Guys, my grocery bill is getting out of control. With a toddler that is constantly snacking (but always refusing the meals I cook him), I need to keep my pantry stocked with an arsenal of toddler faves. And it can get pricey. We needed to find a way to save a LOT, fast. A few months back, when we were in a tough spot financially, we decided to try out the Salvage Store instead of going to our normal grocery store.
So, what is a salvage grocery store?
A salvage grocery store is a resale operation that stocks items at a deep discount. These items are recovered from other retailers that couldn’t sell them for one reason or another.
How do things end up in a salvage grocery store?
There are several ways products can land on the shelves of a salvage store. For starters, the original grocery store might have received the items in damaged packaging. Additionally, the manufacturer may have changed the packaging design and wants the original retailer to carry the new packaging look. Third, the original store may have accidentally over ordered the product or received an extra pallet. Or the item may have been discontinued by the manufacturer. Lastly, the item may be slightly over the suggested “use by” date. In this last instance, I recommend using caution and personal discretion about what you buy.
Why should I go to a salvage grocery store?
Food waste is a huge problem nationwide. According to USDA’s Economic Research Service, 31% of food is wasted or lost on either the consumer or the retail level. But more practically, you can save a ton of money. I’ve comparison shopped between the Salvage Store and other discount retailers, such as Walmart, and I’ve seen about a 50% savings on average.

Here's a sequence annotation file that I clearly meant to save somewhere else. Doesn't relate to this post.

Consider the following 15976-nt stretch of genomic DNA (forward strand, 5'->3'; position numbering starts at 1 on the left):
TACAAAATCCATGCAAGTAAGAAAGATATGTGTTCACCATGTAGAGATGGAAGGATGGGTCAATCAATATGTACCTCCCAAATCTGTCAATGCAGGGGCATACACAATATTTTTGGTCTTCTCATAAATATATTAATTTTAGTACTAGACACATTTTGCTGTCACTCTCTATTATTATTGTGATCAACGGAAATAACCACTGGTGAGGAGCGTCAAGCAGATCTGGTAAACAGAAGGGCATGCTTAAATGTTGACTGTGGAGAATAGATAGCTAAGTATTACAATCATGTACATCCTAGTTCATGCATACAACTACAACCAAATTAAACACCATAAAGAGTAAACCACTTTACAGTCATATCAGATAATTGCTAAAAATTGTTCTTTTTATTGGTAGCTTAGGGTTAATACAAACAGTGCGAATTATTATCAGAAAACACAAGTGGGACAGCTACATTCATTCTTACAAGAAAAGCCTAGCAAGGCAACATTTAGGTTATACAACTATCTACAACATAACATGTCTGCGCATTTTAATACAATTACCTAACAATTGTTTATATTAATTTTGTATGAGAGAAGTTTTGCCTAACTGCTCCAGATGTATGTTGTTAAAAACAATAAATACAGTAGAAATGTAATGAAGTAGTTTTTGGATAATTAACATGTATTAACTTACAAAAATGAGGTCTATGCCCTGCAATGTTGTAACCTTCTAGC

Ok, but is it safe?
There is a difference between a “sell by” date, a “use by” date and an “expiration date.” Of those three phrases, “expiration date” is the only phrase that indicates FDA regulation. The other two are used mostly interchangeably and are usually meant to keep product moving off the shelves. In other words, it’s a general suggestion at best and at worst, it’s marketing language meant to sell more product. Sure, many products are best enjoyed within a reasonable amount of time, but most packaged goods have a lot more flexibility in regard to freshness than the “sell by” date would have you believe.
With that in mind, I would exercise caution in regard to certain items you may come across. For example, my family (as a matter of personal choice, with a few exceptions) does not purchase dairy products or most things that require refrigeration from the Salvage Store. We will purchase certain frozen goods because they retain their integrity beyond their “sell by” date so long as they aren’t thawed out and refrozen. We will not buy heavily-damaged cans due to the increased risk of botulism. It also worthy to note that it is illegal for any retailer, salvage or otherwise, to sell expired baby formula.
What about fresh produce?
Again, use discretion. I have passed on many fresh items, but I have also purchased a pound of pretty perfect-looking strawberries and a sack of Cutie-brand clementines from the Salvage Store, both for $0.99 each. For the most part, though, I continue to buy fresh produce from my neighborhood grocery store.
Anything else I should know before going?
The Salvage Store I go to accepts SNAP benefits, so it is a great option for people who are trying to get the most bang for their buck.
On to the haul!
Here are ten things I recently bought at the Salvage Store.
I saw an average savings of 54.5% per product as compared to the lowest price I could find at local stores. These ten items, if purchased at local stores, would have totaled $63.95. I spent $24.42, bringing my savings to a whopping $39.53!
The Salvage Store Discount Grocery
5821 Jefferson Hwy, New Orleans, LA 70123